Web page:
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The Story of Stuff


I consider myself a fairly conscious, ‘green’ person. My car is a hybrid, I have the curly light-bulbs, I recycle everything I possibly can. You know the type – a normal person. When I viewed this video, I was so ashamed of myself. We already know Americans are incredible conspicuous consumers, but this video shows just how over the top we are. And it is frightening. After feeling ashamed, the next thing I felt was paranoid. Are we on the verge of science fiction? I mean really on the verge. Should I buy some land far from the city so I can grow my own vegetables and be self sufficient? Is the end of the world near? Quite possibly.

The first thing I did was stop eating beef and pork. The next thing I did was not buy that pair of shoes I really, really wanted; really, really needed. Of course I didn’t need them. I probably have fifteen pairs of shoes, at least, knocking around the house. (My daughter has me beat with fifty some pairs, so I felt a little bit better then.)

We definitely don’t need this incredibly attractive stuff. I love going to the dollar store and coming home with $27 (that is twenty-seven items, mind you) worth of stuff. Yup, the dreaded stuff. Plastic junk, made in China, probably filled with enough uranium to create a nuclear weapon.

So, I am not going to the dollar store to buy stuff, I am trying not to buy stuff I really don’t need, and I am trying to inspire the people around me. It is so frustrating to think I can completely change my lifestyle, and not have an impact, if everyone else doesn’t do the same.

Please follow the link and view this video. Be patient as it loads each chapter. Please try to buy less stuff. And tell everyone you know to stop buying stuff.

6 Comments leave one →
  1. Marlow permalink
    September 27, 2008 9:22 pm

    I just wanted to say thank you for the url. It’s a great message. I wish lots of people would listen and take note. One problem may be that it’s 20 minutes long. TV has knocked our collective attention span down so low, many would not hang in there. thanks again.

  2. September 27, 2008 9:49 pm

    Yes, twenty minutes…. sad that it is too long is right. Not enough action, either, like a video game that kids can sit in front of for hours.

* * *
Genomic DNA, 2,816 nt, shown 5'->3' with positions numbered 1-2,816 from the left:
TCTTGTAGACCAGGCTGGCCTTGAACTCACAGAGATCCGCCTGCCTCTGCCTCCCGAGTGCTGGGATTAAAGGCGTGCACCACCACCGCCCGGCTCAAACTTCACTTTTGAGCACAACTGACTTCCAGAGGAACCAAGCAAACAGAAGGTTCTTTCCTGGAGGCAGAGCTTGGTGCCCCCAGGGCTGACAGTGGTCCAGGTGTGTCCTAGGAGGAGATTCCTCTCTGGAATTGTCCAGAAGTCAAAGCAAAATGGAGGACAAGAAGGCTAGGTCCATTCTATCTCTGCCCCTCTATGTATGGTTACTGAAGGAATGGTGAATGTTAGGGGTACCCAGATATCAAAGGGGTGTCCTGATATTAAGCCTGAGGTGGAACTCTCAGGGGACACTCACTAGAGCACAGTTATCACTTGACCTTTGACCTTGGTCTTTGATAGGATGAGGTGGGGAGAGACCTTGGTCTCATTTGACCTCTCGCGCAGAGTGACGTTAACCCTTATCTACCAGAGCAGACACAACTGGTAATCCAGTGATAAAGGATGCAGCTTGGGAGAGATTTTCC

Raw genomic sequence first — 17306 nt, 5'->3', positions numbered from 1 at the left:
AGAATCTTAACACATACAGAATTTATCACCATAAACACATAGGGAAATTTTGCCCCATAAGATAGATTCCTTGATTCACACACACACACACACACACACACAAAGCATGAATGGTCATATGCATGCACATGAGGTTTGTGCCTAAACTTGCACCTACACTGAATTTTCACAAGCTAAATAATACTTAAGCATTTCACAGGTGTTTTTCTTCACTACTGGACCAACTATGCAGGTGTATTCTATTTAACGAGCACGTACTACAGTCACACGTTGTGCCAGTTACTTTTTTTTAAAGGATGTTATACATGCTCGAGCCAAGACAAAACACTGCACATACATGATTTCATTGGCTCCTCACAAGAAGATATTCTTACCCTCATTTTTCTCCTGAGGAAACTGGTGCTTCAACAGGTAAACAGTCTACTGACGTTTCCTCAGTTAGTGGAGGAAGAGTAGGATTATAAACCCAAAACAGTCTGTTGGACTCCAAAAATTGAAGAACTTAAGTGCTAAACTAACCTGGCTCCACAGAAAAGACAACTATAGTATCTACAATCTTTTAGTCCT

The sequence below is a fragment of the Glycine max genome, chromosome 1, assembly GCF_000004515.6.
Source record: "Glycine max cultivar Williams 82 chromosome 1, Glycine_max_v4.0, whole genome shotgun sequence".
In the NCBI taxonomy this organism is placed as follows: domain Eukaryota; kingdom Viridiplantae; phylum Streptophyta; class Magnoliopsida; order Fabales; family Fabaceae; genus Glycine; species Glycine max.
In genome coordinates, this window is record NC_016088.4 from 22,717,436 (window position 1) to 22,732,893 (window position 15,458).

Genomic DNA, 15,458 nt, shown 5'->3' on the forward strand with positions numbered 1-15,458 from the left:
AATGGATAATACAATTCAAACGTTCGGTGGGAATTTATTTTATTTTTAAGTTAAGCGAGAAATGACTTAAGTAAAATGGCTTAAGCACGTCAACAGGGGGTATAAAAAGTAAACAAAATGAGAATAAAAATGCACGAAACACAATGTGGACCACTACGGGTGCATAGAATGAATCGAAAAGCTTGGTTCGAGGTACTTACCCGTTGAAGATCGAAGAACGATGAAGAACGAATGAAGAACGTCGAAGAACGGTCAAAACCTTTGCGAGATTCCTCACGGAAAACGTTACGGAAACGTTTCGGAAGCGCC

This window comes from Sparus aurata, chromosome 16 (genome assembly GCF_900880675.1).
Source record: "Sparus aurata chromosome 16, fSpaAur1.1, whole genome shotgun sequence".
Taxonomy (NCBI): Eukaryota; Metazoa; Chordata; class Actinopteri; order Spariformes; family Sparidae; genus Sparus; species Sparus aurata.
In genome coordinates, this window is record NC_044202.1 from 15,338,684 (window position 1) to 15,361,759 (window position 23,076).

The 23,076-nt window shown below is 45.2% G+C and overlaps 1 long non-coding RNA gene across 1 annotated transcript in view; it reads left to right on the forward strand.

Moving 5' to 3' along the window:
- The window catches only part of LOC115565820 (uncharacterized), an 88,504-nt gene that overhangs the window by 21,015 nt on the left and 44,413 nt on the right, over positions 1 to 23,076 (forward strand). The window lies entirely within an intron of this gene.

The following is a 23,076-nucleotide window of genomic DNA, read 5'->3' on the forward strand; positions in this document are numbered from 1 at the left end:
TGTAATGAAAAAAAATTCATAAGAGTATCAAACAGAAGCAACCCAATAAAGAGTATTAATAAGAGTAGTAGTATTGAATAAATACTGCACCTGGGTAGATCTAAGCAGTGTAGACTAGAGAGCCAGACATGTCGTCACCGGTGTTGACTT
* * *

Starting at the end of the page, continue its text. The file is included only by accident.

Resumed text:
Oh well.
    It is an incredible message, and there really is so much we can do as individuals. It seems like it should be so easy…….

  3. Doug Leonard permalink
    March 12, 2009 9:21 pm

    Thanks for your post. I can relate. I hate stuff too, but I also crave it. When I have it, money burns a hole in my pocket. It wants the thrill of purchasing some stuff, especially books and music and new technology. It makes me feel like somebody. Material possessions were a problem before Thorsten Veblen. Where your treasure is, there is your heart also. Makes you want to do what St. Francis did–give everything away, discard even your clothing in a public square, don a big brown robe, tie it with a rope, live in a lean-to, and learn how to pray. Failing that, sustainable is my new watchword. I know everyone is saying it and I hate to follow the crowd. But, gee, it’s a great concept and the more who embrace it, the better. Maybe our kids can learn how to get free from too much of nothing.
    I do have one child who is not interested in “stuff.” I would like to take credit, but unfortunately I cannot. I love stuff too. Mostly I love old stuff, but I like new stuff too. I don’t need another scarf or pair of mittens……. I really am trying to get away from it though. It is very dangerous for me to go into Target. Sticking to the list is a must! We wouldn’t have to work so hard if we didn’t need money for stuff, right?

  4. March 15, 2012 7:35 am

    The entirely funny thing is that I found “the story of stuff” at of all places, the dollar store!

  5. July 15, 2012 7:43 pm


  6. September 23, 2014 6:17 am

    but because I could buy one book, and I have so many to choose from.
    Oakley Half Jacket Sunglasse

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